I decided recently to clear up some clutter. Specifically, stuff that takes up a lot of space like old video game systems and cartridges. While that stuff is fun, the amount of room it takes up is pretty large. So, I’m going to box up all that stuff and put it into storage. Of course, I still love playing old video games. Enter the Raspberry Pi. A Raspberry Pi is a type of single board computer, which can be used for a number of things, including retro gaming. I ordered a Raspberry Pi 3B+ with a 1.4GHz 64-bit quad-core ARM Cortex-A53 CPU, 1GB RAM, Dual-band 802.11ac wireless LAN and Bluetooth 4.2. It’s a powerful device for something so little. I ordered that, some heatsinks, a retro gaming case and a power supply with a switch on it, and I got all that in the mail from Vilros today. I also picked up a SanDisk 128GB microSD card at work last night. Not including the controller, I just grabbed one of my PC gaming controllers, I have a little over $80 into this thing.
Yes, the door opens up to reveal the USB and Ethernet ports:
The side and back, showing the microSD, Micro USB (for power), HDMI and audio ports:
All put together, it’s a neat little package, about the size of a NES Classic Edition. In fact, this sort of system is essentially what the NES Classic Edition is, a single board computer that’s designed for game emulation. This one is just less restrictive. For software, I’m running Recalbox 6.0. Recalbox is designed specifically for creating game emulation systems. I chose it over RetroPie because I’ve used it before, as Recalbox has PC versions and can be ran off of a flash drive, which I was doing on an old computer over the weekend.
So, after getting the things from Vilros in the mail this morning, I got all excited and put the Pi and case together right then and there. Then I remembered the heatsinks. So, I took it back apart, installed those, then reassembled the thing. I’d like to say that was my last mistake, but I accidentally put the X86_64 version of Recalbox on the microSD. I realized something was up when my screen was all screwy, so I put the correct version of Recalbox on it, and it works like a champ now.
For games, I had plenty downloaded for various systems, so I just transferred them to the microSD. Note: you’re legally allowed to have ROMs of games you legitimately own, but we’ll just say that I have some I shouldn’t. 😉 But, it’s not like I’m hurting anyone, most of these games are ones the companies don’t make money off of anymore anyway, and the ones that are still sold for newer systems are a lot of the ones I legitimately own.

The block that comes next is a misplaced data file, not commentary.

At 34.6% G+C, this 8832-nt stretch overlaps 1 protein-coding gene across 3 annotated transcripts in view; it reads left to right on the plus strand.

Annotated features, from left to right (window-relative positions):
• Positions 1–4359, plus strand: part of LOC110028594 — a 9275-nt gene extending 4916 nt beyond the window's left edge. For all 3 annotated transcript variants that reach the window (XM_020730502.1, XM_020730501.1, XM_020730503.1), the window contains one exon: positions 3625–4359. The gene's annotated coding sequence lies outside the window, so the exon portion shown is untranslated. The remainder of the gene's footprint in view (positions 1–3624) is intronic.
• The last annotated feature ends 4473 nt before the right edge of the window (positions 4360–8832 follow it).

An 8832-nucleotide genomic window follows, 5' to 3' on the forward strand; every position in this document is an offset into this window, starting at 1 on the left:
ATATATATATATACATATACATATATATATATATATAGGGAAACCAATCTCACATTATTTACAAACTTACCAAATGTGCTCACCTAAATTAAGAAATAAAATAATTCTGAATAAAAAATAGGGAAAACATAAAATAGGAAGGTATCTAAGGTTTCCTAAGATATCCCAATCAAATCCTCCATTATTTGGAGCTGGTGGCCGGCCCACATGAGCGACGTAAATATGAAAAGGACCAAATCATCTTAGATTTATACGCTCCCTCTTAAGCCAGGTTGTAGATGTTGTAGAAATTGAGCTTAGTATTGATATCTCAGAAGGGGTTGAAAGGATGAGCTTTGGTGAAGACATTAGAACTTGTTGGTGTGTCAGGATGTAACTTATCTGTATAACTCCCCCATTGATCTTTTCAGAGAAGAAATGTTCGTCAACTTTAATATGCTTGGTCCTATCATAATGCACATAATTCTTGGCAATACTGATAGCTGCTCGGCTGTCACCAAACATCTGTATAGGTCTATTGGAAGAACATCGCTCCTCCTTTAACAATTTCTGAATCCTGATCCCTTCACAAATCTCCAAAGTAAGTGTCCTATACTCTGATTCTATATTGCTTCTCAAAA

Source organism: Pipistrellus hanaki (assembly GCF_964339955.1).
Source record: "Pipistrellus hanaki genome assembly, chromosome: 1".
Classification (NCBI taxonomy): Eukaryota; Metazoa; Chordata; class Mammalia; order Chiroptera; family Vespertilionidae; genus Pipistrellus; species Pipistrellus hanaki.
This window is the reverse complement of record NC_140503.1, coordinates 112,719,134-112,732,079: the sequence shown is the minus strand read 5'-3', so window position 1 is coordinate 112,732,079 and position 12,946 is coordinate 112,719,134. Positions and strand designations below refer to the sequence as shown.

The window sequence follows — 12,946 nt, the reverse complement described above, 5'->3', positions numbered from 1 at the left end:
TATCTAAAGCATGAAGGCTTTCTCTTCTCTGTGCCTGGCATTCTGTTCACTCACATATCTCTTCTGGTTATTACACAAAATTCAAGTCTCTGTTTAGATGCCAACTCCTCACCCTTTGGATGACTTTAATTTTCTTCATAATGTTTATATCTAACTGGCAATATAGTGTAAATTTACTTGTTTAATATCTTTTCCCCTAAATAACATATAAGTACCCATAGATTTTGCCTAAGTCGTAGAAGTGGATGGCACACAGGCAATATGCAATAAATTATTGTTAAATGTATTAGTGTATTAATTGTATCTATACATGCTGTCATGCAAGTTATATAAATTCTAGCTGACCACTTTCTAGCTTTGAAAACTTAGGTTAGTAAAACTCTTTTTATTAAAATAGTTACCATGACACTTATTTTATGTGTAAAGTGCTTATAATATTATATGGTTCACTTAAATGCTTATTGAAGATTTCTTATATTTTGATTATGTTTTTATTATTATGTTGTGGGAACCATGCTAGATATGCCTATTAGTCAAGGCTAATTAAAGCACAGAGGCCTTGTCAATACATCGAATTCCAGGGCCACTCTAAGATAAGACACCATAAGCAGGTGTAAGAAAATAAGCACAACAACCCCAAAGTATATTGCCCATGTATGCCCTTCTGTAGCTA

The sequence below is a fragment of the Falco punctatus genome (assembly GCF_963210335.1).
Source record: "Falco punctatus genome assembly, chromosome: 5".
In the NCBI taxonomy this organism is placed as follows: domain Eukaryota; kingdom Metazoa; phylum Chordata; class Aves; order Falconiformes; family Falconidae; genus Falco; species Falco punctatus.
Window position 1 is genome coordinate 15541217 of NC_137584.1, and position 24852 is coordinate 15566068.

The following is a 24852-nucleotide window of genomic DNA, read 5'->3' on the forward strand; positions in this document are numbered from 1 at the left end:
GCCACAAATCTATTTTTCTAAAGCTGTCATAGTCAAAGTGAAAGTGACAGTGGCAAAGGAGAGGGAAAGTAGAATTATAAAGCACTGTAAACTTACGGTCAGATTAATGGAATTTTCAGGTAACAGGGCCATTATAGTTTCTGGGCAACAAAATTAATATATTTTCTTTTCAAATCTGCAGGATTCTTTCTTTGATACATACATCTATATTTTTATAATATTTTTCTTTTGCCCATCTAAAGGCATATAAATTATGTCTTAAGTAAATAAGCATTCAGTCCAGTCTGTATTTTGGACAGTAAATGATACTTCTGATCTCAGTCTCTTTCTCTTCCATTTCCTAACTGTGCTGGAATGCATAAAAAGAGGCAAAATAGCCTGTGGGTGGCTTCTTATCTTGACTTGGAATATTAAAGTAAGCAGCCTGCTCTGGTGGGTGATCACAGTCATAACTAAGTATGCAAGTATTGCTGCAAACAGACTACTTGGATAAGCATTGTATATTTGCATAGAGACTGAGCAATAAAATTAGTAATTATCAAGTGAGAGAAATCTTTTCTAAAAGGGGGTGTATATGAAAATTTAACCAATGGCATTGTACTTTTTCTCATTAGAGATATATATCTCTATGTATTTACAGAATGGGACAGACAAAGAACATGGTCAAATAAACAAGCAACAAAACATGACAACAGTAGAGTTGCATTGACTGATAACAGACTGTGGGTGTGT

Anyway, this was a fun little project, and one I’ll be continuing to add to. The OS supports about 30 game systems and I have plenty of space on that microSD, so many more games will be added. Then I can finally start cleaning up some clutter.
So, I got this little beauty from an Ebay seller. The ship was sold out on Eaglemoss’s web store, that’s why I went to Ebay. It’s a 5.5 inch recreation of the Phase II Enterprise from the lost series in the 1970s.
Overall, I’m very pleased with this purchase. The model sells for $25 from Eaglemoss, when it’s in stock, plus shipping. I got it for $28, free shipping. So, not bad at all. The quality of the model is really nice. The saucer is die cast metal, the rest is plastic. I don’t know why it uses two different materials, but it does. The paint is pretty nice, but the windows on the underside don’t match up with the indentions for them. Apparently, this is an issue with Eaglemoss ships. But, it’s actually not bad and mostly isn’t that visible unless you look closely. The only minor negative is the seam in the engineering hull, but it is what it is. I still like the model, and it’s nice to see that Eaglemoss is doing even concept ships and other ships that have been seen less in Star Trek. The CGI model that this is based on was created by Ed Giddings, and I really like his rendition. The model also came with a cool magazine:
The magazine is nice. It’s not really long, but it’s got some cool info on it, including a write-up on David Gautreaux, who was going to play Lt. Xon, Spock’s replacement. He did play the commander of Epsilon IX in the movie, but Xon was written out of the film at his request when Leonard Nimoy agreed to come back as Spock. Unfortunately, the person who sent me the magazine and model put them in too narrow of a box and bent the magazine. I hate it when people are that careless when shipping stuff. But, otherwise, it’s a cool set and I’m glad I bought it. I have other ships and magazines on the way from Eaglemoss. 🙂
I added lines to the secondary hull. I got as close to the lines on the Matt Jefferies drawings as I could, though some of them didn’t survive the passage of time. For some, I used the cleaned up schematics from the Phase II book and just eyeballed the placement. It does look like the Jefferies drawings have some more horizontal lines, but they’re harder to make out and very closely spaced. They’re also very straight, as opposed to how you’d normally draw a horizontal line on a curved surface. It’s possible those were indications of where the decks are for him to align things like windows. I think that’s highly likely as there’s no indication of these lines on the bottom view. The lines I added are the ones that most depictions of the ship include.
On a side note, I’ve been looking at the Eaglemoss miniature of the ship. Right now, I just have web images, but I do have my very own model of this ship on the way from an Ebay seller. (they’re sold out on Eaglemoss) I noticed they didn’t include any of the lines on the secondary hull, or the ones on the bottom of the primary hull. Now, I haven’t seen the ones on the bottom of the primary hull on any of the drawings, I just added those myself. However, the ones on the secondary hull are definitely on Matt Jefferies’ original drawings. Anyway, that’s just something I noted. I’m still looking forward to getting my Eaglemoss model of this ship. I’ll post pictures when I get it. 🙂